HIGHTOWER: Soft Landing for Mattel's Ex-CEO

Millions of American employees will be fired by corporations this year, but few will feel as good about it as Jill Barad.

Not that she wanted to get her pink slip, but surely she saw it coming, since she was the top employee of Mattel Inc., the giant toy marketer that lost millions of dollars during her tenure as CEO. Now, if you had cost your company millions of dollars, what would you get? A swift kick in the ass right out the door, that's what! But, technically, Ms. Barad didn't even get fired -- she was allowed to resign. And unlike the thousands of Mattel employees she had booted while she was in charge there, her pink slip came with a sweetheart "separation agreement" attached to it.

How sweet? Start with the lump sum payment of more than $26 million she received. The New York Times says this includes five times her annual salary plus bonuses, the forgiveness of a $4 million dollar loan she got from the company in 1997, the forgiveness of another $3 million loan Mattel gave her to buy a home in 1994, plus more than $3 million she will owe in taxes because of the forgiveness of the home loan.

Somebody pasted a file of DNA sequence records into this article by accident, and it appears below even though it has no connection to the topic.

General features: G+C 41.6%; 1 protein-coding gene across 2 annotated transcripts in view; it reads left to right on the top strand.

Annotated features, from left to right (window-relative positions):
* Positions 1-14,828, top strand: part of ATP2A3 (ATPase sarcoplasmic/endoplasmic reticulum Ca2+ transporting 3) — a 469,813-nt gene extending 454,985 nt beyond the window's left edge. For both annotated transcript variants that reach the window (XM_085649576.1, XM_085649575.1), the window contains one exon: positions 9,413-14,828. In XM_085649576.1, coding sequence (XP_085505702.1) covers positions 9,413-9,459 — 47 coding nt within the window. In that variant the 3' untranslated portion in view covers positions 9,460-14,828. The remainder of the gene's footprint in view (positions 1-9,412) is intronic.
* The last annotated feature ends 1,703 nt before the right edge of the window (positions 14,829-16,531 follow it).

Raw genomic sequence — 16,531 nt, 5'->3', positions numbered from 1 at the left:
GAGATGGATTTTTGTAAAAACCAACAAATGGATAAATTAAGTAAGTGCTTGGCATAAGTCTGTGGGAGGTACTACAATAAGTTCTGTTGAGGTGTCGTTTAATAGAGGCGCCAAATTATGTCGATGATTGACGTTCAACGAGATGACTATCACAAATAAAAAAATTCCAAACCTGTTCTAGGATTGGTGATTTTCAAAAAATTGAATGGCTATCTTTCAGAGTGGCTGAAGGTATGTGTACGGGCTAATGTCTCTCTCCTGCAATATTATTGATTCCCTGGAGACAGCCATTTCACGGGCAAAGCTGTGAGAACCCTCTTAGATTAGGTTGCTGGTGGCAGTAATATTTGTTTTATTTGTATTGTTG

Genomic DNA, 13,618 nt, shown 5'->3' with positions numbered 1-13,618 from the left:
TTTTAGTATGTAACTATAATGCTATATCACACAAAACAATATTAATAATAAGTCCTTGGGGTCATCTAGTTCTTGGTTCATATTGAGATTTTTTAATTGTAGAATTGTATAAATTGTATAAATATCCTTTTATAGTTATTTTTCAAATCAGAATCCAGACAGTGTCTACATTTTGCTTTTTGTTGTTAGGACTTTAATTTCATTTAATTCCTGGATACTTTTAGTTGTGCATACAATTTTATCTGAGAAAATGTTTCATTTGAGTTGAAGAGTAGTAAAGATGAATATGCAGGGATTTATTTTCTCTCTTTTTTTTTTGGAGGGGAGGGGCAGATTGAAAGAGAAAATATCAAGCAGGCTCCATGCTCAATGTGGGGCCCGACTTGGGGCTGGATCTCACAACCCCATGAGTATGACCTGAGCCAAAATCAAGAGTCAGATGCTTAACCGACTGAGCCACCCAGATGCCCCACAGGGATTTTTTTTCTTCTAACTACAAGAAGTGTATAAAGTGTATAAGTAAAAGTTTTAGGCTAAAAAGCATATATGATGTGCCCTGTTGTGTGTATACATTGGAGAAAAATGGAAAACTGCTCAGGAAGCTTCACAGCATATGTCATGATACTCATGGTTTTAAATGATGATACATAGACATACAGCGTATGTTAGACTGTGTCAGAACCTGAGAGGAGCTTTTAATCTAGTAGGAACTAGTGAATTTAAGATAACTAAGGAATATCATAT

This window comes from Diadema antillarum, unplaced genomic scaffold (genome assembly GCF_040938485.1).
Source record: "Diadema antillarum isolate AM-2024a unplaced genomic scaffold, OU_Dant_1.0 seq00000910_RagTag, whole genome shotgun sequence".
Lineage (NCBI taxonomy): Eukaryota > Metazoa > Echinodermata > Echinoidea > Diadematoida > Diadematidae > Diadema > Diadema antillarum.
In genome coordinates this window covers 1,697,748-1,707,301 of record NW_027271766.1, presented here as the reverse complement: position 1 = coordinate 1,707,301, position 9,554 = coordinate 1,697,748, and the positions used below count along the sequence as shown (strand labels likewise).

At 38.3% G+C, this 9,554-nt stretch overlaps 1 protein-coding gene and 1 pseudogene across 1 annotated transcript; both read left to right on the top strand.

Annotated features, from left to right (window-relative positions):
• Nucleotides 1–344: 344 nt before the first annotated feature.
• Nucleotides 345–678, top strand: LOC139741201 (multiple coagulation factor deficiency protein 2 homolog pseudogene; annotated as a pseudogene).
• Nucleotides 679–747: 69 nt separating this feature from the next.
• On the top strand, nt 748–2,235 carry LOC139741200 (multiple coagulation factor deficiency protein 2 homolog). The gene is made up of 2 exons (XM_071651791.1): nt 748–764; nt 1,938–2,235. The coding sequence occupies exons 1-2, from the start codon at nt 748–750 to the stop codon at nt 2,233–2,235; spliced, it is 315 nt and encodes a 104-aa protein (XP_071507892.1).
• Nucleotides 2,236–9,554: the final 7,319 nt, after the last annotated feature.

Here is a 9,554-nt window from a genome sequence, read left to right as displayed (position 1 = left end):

It gets sweeter. The 46-year old ex-CEO will be paid a pension of $708, 989 a year for the rest of her life. The company also will pay for: her $5 million life insurance policy; her health insurance; outplacement services to help ease her transition to the post-Mattel period of her life; financial consultants to handle all the money she's being handed; and what is described only as "certain club memberships." I wonder if Greedheads Anonymous is one of those clubs?

We're not through. She also gets to keep her security guards, some of her office equipment, her company car -- and she gets 6.4 million shares of Mattel stock, potentially worth tens of millions of dollars.

This is Jim Hightower saying ... It might be lonely at the top ... but it's mighty lucrative when you get fired.

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